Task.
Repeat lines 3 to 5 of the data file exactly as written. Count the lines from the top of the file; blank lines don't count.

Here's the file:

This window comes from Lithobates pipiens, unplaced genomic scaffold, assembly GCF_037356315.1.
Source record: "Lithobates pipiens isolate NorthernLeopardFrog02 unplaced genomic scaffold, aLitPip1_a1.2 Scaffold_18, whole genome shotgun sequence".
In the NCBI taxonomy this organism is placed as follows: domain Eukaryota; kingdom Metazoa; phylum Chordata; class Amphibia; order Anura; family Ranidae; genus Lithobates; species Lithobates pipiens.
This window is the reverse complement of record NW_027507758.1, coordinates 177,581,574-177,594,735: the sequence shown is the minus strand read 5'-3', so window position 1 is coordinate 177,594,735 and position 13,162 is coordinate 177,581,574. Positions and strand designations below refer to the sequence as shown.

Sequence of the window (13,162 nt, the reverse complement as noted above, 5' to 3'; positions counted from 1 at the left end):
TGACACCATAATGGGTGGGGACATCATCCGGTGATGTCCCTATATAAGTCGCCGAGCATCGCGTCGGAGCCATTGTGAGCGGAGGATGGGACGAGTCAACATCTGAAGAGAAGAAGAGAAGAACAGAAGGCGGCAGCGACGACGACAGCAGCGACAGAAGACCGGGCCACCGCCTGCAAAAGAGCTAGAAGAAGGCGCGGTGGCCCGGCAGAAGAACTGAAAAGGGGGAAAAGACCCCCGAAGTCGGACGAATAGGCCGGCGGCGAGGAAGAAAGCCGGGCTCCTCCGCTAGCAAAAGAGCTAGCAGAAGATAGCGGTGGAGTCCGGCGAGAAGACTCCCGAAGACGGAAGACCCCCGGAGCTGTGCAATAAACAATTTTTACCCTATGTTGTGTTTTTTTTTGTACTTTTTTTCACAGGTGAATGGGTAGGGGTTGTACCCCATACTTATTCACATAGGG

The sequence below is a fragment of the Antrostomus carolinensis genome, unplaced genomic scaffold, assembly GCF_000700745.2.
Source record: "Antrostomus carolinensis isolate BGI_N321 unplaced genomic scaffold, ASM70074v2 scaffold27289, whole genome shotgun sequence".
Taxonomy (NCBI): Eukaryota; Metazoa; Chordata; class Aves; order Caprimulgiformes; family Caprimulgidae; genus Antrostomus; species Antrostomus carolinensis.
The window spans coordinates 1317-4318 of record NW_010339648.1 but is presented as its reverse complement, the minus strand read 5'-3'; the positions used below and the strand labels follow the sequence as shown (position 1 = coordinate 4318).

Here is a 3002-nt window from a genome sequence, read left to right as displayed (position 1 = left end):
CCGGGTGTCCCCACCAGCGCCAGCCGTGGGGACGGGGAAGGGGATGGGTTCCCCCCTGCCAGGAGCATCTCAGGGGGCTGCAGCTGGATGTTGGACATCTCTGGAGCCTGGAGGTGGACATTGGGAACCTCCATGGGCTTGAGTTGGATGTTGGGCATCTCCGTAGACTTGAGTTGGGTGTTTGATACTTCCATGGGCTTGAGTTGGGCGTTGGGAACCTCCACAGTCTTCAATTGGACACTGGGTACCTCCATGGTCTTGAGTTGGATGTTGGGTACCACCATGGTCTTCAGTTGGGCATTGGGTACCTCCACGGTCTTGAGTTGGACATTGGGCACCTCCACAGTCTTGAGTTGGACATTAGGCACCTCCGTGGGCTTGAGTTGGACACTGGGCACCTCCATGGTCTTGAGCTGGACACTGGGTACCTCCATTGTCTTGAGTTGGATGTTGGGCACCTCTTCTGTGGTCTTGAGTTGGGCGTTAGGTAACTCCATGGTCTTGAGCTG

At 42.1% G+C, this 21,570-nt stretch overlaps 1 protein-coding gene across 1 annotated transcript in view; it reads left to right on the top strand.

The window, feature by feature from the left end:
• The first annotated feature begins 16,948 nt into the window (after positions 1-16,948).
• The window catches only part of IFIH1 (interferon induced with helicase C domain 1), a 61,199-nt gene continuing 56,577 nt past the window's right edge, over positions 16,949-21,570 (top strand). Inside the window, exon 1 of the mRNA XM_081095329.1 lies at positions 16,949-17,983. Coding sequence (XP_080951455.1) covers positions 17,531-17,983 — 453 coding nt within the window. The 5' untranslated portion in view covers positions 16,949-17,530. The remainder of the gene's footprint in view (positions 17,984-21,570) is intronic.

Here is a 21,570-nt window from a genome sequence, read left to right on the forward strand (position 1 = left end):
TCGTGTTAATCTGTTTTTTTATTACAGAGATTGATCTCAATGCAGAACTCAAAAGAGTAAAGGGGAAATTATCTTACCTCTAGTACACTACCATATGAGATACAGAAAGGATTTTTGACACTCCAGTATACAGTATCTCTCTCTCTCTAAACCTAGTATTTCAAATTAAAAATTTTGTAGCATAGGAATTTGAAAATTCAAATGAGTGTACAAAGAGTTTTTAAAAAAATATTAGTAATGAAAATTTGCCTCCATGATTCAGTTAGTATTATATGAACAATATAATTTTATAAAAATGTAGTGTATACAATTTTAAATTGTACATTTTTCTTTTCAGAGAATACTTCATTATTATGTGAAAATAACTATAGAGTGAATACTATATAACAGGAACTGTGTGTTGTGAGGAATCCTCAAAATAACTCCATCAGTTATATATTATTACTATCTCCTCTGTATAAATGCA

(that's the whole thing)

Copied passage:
In the NCBI taxonomy this organism is placed as follows: domain Eukaryota; kingdom Metazoa; phylum Chordata; class Amphibia; order Anura; family Ranidae; genus Lithobates; species Lithobates pipiens.
This window is the reverse complement of record NW_027507758.1, coordinates 177,581,574-177,594,735: the sequence shown is the minus strand read 5'-3', so window position 1 is coordinate 177,594,735 and position 13,162 is coordinate 177,581,574. Positions and strand designations below refer to the sequence as shown.

Sequence of the window (13,162 nt, the reverse complement as noted above, 5' to 3'; positions counted from 1 at the left end):